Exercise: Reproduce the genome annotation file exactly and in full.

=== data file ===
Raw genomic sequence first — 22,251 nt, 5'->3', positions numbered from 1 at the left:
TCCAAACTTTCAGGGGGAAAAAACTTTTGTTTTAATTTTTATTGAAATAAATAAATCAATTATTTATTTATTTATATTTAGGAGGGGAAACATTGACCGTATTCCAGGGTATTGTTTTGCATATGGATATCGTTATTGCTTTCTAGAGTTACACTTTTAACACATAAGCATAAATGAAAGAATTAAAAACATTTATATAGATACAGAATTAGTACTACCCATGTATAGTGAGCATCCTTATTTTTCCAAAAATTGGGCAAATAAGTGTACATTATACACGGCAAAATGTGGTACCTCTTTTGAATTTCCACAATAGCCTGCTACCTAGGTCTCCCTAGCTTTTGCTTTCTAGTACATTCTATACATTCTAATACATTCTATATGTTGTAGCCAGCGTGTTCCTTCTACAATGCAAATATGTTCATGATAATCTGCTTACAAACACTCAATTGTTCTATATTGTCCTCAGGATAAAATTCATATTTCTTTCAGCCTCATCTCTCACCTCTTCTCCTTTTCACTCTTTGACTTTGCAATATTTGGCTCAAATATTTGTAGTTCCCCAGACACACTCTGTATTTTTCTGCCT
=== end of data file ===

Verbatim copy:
Raw genomic sequence first — 22,251 nt, 5'->3', positions numbered from 1 at the left:
TCCAAACTTTCAGGGGGAAAAAACTTTTGTTTTAATTTTTATTGAAATAAATAAATCAATTATTTATTTATTTATATTTAGGAGGGGAAACATTGACCGTATTCCAGGGTATTGTTTTGCATATGGATATCGTTATTGCTTTCTAGAGTTACACTTTTAACACATAAGCATAAATGAAAGAATTAAAAACATTTATATAGATACAGAATTAGTACTACCCATGTATAGTGAGCATCCTTATTTTTCCAAAAATTGGGCAAATAAGTGTACATTATACACGGCAAAATGTGGTACCTCTTTTGAATTTCCACAATAGCCTGCTACCTAGGTCTCCCTAGCTTTTGCTTTCTAGTACATTCTATACATTCTAATACATTCTATATGTTGTAGCCAGCGTGTTCCTTCTACAATGCAAATATGTTCATGATAATCTGCTTACAAACACTCAATTGTTCTATATTGTCCTCAGGATAAAATTCATATTTCTTTCAGCCTCATCTCTCACCTCTTCTCCTTTTCACTCTTTGACTTTGCAATATTTGGCTCAAATATTTGTAGTTCCCCAGACACACTCTGTATTTTTCTGCCT